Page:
Drinking water at work law: What are the regulations?
We are all aware that keeping hydrated is good for us, and as an employer, you probably want to encourage your workforce to be healthy. However, there are actually legal requirements around the provision of water in the workplace that every business needs to be aware of.
It might seem like common sense, but there are laws that employers need to adhere to in order to keep their workforce safe, healthy and provided for. So, are your business hydration efforts going swimmingly or are they more of a damp squib?
What are your legal requirements?
If your employees are required to carry out any kind of physical labour, or work in hot conditions, they will obviously need to take on water at frequent intervals, but this does not mean that air-conditioned office workers do not also need their share. The laws surrounding drinking water apply to all staff, no matter where they might work.
Providing clean drinking water for your staff is part of your health and safety remit, and it must be available, clean, free from contamination, unlimited and easily accessible. There must also be hygienic receptacles for this, such as washable glasses or disposable cups. Alternatively, the water can also come from a drinking fountain.
The Workplace Regulation 1992 recognises that “wholesome drinking water” can come from a mains supply, bottled water or water dispensing systems and it must be clearly marked as drinking water.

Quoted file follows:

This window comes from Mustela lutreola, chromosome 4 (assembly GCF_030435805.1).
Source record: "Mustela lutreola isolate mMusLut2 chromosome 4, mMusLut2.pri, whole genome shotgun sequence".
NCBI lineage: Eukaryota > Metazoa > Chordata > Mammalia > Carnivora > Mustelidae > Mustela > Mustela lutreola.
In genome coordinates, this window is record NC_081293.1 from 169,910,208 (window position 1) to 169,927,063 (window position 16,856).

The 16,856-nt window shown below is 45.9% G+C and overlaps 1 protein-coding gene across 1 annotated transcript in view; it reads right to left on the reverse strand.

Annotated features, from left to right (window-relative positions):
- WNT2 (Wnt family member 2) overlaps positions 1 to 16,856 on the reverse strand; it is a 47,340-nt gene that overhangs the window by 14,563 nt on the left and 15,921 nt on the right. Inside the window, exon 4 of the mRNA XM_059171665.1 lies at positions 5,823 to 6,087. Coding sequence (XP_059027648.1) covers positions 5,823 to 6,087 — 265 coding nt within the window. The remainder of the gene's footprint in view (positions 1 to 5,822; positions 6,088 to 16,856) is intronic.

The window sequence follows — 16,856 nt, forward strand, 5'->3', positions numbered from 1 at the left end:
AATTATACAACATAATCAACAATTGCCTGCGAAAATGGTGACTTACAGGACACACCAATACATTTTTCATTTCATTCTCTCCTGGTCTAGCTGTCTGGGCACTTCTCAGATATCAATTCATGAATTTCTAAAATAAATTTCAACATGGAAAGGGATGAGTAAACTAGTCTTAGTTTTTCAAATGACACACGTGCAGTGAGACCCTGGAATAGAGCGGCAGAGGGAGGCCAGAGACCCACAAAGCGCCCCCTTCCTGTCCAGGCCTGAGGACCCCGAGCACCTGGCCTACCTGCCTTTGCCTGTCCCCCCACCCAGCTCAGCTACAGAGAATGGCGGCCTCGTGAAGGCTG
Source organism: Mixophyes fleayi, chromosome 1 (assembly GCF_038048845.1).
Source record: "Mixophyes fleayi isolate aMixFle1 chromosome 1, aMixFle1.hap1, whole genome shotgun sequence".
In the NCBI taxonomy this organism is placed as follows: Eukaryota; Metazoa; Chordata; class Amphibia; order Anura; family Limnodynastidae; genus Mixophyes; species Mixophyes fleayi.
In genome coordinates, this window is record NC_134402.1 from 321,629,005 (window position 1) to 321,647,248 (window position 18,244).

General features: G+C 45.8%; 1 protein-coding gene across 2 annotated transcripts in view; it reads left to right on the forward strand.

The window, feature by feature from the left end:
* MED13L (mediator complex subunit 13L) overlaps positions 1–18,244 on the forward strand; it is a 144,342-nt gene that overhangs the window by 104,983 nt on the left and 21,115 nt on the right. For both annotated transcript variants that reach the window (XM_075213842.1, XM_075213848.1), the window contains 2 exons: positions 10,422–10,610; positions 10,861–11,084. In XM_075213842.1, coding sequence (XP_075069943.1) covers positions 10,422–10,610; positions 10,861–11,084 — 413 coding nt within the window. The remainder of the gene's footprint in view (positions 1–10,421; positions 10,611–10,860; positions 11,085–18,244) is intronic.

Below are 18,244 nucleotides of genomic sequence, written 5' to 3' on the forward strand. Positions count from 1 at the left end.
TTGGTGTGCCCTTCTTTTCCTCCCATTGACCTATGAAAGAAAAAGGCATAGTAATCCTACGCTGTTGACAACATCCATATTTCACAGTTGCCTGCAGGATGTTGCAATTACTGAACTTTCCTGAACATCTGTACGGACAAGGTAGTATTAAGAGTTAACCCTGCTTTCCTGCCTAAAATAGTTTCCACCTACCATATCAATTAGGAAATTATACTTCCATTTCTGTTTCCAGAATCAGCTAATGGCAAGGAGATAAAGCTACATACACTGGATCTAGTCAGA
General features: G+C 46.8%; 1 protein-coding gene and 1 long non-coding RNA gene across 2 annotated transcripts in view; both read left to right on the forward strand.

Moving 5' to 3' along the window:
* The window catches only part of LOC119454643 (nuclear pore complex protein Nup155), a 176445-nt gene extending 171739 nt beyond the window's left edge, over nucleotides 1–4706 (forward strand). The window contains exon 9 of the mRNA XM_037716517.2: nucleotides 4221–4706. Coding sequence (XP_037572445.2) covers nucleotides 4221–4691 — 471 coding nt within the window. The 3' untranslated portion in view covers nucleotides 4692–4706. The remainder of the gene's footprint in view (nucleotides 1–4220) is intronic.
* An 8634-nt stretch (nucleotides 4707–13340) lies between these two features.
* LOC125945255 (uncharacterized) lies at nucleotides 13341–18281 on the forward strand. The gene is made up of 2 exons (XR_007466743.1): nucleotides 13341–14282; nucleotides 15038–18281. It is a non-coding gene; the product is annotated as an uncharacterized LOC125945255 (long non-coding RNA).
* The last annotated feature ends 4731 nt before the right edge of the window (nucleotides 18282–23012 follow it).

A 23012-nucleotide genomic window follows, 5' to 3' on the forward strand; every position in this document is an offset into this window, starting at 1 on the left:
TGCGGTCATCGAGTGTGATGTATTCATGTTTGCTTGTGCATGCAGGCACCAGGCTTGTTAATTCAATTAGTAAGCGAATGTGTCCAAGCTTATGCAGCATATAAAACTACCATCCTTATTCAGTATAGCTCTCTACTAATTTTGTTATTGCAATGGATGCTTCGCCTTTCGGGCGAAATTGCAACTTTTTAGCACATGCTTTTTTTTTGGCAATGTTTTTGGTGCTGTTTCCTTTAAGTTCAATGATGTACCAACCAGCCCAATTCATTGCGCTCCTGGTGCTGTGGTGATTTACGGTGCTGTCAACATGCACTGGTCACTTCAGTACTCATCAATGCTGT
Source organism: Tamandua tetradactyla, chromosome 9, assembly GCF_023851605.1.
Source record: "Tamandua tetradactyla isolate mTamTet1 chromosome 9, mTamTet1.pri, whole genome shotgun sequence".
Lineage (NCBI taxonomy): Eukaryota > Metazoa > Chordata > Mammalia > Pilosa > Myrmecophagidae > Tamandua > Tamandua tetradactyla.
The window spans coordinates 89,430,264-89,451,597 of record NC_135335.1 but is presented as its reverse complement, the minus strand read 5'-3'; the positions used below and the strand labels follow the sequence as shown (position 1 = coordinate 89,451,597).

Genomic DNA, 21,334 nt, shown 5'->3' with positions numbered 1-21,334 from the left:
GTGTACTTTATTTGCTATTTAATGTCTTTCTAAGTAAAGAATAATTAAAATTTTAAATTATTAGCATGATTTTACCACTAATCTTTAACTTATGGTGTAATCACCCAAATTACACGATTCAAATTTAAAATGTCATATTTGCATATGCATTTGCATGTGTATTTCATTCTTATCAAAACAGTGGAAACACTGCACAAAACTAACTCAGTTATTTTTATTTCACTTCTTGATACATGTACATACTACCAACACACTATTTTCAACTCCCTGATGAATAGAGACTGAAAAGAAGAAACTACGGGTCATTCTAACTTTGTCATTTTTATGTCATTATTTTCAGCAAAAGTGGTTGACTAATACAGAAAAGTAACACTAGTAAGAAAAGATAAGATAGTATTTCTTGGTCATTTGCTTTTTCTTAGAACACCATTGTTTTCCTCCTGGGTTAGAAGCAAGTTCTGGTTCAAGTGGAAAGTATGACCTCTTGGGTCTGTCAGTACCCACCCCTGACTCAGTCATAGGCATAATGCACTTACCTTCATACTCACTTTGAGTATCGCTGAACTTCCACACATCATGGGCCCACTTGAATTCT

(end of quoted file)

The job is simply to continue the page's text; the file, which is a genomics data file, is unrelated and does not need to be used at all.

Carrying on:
Employees must be allowed to drink whenever they need to, and the water provided must be free from microorganisms, parasites, dangerous substances, substances which react with other elements or concentrations of nitrates above a particular limit.
Adding a water cooler or bottled water vending machine is one way to ensure that your drinking water source is away from hazards and contaminants, as they can be positioned anywhere that you need, unlike sinks and taps which are reliant on the pipes you have in place and can be difficult to relocate.
Corporate Social Responsibility
As an employer, you are required to follow the letter of the law, but that does not mean that your responsibilities should go no further than this.
Corporate Social Responsibility (CSR) shows a commitment to the community’s social and environment concerns and tackling issues such as climate change is seen as a huge part of this. The way you provide water to your workforce can have an impact on your CSR, as conserving water is an important factor in environmental commitments. Treating water and pumping it around the country is chemical-intensive and not energy efficient, so using different drinking water supplies can help to reduce your carbon footprint.
Access to clean drinking water is recognised by the United Nations as a basic human right, and that is why an adequate provision of it in the workplace is so important. Water improves health and brain function and is another step towards a full health and safety provision in the workplace, so it is important that all employers are aware of their responsibilities.
If you are interested in having a water cooler, bottled water machine or water dispenser in your workplace, please contact our team today to see how we can help.